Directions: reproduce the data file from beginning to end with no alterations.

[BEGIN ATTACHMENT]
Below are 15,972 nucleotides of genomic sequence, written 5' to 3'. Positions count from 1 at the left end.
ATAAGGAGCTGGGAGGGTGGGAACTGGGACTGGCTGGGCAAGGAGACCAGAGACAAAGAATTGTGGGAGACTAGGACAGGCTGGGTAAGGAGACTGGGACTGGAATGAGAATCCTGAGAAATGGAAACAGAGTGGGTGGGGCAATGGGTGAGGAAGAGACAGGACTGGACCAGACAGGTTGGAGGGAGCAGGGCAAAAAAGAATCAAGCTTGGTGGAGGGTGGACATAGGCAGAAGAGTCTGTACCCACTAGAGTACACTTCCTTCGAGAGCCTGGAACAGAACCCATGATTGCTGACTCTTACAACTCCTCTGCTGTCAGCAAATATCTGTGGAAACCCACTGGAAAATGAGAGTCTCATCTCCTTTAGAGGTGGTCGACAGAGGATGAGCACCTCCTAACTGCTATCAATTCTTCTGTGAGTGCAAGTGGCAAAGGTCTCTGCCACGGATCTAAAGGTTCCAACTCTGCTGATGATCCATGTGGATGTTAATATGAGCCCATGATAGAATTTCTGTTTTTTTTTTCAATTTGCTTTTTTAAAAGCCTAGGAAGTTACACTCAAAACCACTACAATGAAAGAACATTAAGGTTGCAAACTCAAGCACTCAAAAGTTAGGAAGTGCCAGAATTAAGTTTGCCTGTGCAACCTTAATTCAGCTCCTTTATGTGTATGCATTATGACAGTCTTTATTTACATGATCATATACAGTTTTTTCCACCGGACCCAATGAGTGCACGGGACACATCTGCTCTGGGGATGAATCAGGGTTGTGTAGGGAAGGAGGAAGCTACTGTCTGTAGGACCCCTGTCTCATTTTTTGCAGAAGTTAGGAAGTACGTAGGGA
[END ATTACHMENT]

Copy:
Below are 15,972 nucleotides of genomic sequence, written 5' to 3'. Positions count from 1 at the left end.
ATAAGGAGCTGGGAGGGTGGGAACTGGGACTGGCTGGGCAAGGAGACCAGAGACAAAGAATTGTGGGAGACTAGGACAGGCTGGGTAAGGAGACTGGGACTGGAATGAGAATCCTGAGAAATGGAAACAGAGTGGGTGGGGCAATGGGTGAGGAAGAGACAGGACTGGACCAGACAGGTTGGAGGGAGCAGGGCAAAAAAGAATCAAGCTTGGTGGAGGGTGGACATAGGCAGAAGAGTCTGTACCCACTAGAGTACACTTCCTTCGAGAGCCTGGAACAGAACCCATGATTGCTGACTCTTACAACTCCTCTGCTGTCAGCAAATATCTGTGGAAACCCACTGGAAAATGAGAGTCTCATCTCCTTTAGAGGTGGTCGACAGAGGATGAGCACCTCCTAACTGCTATCAATTCTTCTGTGAGTGCAAGTGGCAAAGGTCTCTGCCACGGATCTAAAGGTTCCAACTCTGCTGATGATCCATGTGGATGTTAATATGAGCCCATGATAGAATTTCTGTTTTTTTTTTCAATTTGCTTTTTTAAAAGCCTAGGAAGTTACACTCAAAACCACTACAATGAAAGAACATTAAGGTTGCAAACTCAAGCACTCAAAAGTTAGGAAGTGCCAGAATTAAGTTTGCCTGTGCAACCTTAATTCAGCTCCTTTATGTGTATGCATTATGACAGTCTTTATTTACATGATCATATACAGTTTTTTCCACCGGACCCAATGAGTGCACGGGACACATCTGCTCTGGGGATGAATCAGGGTTGTGTAGGGAAGGAGGAAGCTACTGTCTGTAGGACCCCTGTCTCATTTTTTGCAGAAGTTAGGAAGTACGTAGGGA